It sure would be nice to put the state’s business personal property tax to sleep for a few years, but now is not the time to do it.
There’s just too much depending on the revenue it raises.
House Bill 1141, which sought to exempt all business equipment purchased in 2012 and 2013 from the state’s business personal property tax, passed the House this week by a 34-31 vote, a narrow margin to say the least.
The bill is the latest in a long line of similar pieces of legislation that have sought to do away with the tax. But it’s the only one in recent years to receive the approval of one of the legislative chambers.
The argument to end the tax is always the same — and it’s always valid.
Business groups want to end the tax because it steals opportunity from small business to thrive. They reason that fewer taxes always add up to increased hiring, something that benefits the economy more than payments to state coffers.
With unemployment rates barely starting to lift again, businesses could sure use a shot in the arm right about now.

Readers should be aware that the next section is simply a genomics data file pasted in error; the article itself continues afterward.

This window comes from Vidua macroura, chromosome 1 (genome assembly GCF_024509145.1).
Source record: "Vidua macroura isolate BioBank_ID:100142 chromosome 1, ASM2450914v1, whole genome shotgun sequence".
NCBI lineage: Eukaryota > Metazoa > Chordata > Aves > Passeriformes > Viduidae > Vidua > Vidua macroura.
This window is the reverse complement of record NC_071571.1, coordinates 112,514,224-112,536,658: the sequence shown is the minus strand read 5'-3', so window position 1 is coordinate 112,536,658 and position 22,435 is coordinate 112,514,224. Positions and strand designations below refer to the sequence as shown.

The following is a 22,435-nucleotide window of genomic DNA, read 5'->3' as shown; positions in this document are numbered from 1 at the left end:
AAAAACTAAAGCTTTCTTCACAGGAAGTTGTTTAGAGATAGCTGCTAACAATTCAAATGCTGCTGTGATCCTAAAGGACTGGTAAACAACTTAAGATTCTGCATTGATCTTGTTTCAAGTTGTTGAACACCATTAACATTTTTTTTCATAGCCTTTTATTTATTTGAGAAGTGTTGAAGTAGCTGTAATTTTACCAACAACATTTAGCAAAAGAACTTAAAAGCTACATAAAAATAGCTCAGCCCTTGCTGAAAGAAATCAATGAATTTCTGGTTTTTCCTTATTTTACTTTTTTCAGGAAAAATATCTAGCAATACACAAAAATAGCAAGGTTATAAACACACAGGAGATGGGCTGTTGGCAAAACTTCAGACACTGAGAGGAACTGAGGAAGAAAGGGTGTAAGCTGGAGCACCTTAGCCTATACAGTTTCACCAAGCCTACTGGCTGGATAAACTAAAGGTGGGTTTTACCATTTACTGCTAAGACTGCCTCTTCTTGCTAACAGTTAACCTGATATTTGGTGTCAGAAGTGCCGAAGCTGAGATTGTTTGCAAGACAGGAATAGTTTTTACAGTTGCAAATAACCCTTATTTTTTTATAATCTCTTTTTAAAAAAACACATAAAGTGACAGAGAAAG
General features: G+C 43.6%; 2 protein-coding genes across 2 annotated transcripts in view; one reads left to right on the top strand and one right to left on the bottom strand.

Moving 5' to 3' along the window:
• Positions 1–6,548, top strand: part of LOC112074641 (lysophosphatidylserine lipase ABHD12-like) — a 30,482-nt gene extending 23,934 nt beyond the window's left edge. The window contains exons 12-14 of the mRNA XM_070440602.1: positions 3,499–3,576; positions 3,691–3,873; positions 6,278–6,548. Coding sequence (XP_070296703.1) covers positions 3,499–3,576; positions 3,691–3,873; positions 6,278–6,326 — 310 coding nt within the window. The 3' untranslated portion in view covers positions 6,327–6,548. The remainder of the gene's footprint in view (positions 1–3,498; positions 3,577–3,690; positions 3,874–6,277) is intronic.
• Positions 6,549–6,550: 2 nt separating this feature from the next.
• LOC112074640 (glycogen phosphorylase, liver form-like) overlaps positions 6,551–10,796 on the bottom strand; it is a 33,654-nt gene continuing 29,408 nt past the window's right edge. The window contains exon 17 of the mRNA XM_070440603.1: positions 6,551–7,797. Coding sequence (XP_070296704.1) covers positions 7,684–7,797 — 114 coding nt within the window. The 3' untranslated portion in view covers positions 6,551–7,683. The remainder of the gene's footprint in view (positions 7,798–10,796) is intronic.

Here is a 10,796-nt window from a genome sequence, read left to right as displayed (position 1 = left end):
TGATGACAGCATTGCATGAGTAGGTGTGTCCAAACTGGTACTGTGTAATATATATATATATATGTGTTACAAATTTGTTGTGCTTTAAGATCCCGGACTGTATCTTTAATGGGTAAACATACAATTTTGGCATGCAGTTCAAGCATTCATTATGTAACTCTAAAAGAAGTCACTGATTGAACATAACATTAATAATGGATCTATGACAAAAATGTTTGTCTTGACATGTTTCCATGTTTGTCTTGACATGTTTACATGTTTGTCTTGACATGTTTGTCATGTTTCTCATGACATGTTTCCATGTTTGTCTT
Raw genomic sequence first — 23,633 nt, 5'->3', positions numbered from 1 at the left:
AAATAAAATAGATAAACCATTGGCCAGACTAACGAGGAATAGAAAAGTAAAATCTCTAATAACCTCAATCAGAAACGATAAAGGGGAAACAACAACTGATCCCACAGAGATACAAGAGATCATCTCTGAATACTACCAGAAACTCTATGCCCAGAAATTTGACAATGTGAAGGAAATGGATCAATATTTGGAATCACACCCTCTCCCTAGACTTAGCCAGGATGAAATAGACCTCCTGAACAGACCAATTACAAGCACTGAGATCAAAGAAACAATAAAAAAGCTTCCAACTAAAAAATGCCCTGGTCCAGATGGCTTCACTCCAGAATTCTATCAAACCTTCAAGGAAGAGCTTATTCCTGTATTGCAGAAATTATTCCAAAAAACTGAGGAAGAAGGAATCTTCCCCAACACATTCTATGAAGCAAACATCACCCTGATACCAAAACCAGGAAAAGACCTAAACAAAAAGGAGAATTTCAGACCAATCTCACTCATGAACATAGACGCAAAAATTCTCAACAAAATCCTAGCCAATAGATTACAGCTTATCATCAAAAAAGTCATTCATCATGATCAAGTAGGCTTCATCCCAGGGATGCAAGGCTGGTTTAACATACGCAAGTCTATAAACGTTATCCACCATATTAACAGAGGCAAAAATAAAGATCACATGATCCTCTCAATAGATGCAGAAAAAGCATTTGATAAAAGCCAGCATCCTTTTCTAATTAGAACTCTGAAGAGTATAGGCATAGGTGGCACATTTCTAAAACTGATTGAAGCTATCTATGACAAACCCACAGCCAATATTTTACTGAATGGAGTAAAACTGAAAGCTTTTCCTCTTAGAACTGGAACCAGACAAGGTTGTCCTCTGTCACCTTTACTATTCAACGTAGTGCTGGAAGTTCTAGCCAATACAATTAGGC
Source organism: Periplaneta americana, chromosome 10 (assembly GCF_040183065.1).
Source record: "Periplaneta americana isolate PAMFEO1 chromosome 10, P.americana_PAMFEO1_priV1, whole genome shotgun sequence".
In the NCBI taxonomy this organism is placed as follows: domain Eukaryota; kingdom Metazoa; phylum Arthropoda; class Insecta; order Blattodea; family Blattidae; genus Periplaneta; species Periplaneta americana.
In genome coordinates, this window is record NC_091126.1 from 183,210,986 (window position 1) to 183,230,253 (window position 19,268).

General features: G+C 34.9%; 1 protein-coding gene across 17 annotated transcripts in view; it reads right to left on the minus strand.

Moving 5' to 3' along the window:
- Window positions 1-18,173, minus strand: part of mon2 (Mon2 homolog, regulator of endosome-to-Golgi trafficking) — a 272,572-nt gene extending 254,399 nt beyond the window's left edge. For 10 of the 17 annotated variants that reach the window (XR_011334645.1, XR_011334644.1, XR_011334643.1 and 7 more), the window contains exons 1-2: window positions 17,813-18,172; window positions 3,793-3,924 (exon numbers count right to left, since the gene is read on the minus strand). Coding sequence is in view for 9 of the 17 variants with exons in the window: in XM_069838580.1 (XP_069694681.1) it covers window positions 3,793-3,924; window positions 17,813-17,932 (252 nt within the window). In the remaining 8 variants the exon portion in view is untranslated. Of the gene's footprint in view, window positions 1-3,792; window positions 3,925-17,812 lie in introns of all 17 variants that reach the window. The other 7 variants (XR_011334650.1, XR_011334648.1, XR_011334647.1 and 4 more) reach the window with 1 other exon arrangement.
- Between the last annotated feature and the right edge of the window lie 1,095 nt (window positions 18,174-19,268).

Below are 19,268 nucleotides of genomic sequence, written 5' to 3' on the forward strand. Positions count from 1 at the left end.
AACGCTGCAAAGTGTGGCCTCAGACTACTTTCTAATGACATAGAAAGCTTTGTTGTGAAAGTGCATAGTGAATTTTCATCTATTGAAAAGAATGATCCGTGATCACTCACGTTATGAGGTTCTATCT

And, a shot in the arm is just how the bill has been characterized.
The bill’s sponsor, Rep. Chris Holbert (R-Parker), called the measure an “economic stimulus opportunity”, saying that any property taxes that are lost because of the exemption will be made up by increased sales and possibly income tax revenue coming to the state.
While we believe that to be true, there are some ailing programs that depend on the tax too much to kill it at this time.
Education is the biggest — and most important — program that comes to mind. Another one is fire protection.
School districts rely heavily on property taxes to survive, and surviving will be their focus this year.
The House-approved $18 billion budget for the next fiscal year cuts $250 million in K-12 education. Even though the $250 million comes in less than the governor’s proposed $332 million, school districts have said the reduction will teacher layoffs, bigger class sizes and four-day school weeks in more areas.
Businesses might say they can’t afford the tax, but society can’t afford to keep cutting education, not this year, anyway.
All the argument over the bill will hopefully be for naught, in the end.
It will now move to the Senate, where a Democratic-controlled chamber is likely to kill it.